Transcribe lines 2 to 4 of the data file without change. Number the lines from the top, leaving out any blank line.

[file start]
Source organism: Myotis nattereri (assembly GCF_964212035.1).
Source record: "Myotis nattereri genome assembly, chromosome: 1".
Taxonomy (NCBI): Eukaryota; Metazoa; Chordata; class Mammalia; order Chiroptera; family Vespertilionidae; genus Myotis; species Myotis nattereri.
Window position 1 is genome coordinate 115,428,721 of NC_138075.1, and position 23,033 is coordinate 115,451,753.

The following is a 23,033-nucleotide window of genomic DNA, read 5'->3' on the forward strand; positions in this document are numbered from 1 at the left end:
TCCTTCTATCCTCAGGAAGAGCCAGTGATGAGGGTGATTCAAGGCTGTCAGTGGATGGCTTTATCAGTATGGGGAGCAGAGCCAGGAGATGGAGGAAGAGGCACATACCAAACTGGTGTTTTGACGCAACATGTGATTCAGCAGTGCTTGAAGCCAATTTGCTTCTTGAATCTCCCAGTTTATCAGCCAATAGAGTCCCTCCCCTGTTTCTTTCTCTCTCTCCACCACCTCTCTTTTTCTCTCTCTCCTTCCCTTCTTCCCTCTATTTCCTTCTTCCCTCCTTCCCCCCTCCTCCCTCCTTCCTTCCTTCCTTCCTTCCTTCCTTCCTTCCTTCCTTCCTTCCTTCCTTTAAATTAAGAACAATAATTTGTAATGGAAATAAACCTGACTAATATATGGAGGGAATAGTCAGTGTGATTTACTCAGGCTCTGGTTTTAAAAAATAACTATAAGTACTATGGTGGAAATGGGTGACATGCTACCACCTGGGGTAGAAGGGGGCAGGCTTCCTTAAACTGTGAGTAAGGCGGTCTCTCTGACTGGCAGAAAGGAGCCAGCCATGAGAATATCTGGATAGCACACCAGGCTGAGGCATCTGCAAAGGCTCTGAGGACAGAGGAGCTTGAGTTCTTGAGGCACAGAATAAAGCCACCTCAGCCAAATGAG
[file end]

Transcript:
Source record: "Myotis nattereri genome assembly, chromosome: 1".
Taxonomy (NCBI): Eukaryota; Metazoa; Chordata; class Mammalia; order Chiroptera; family Vespertilionidae; genus Myotis; species Myotis nattereri.
Window position 1 is genome coordinate 115,428,721 of NC_138075.1, and position 23,033 is coordinate 115,451,753.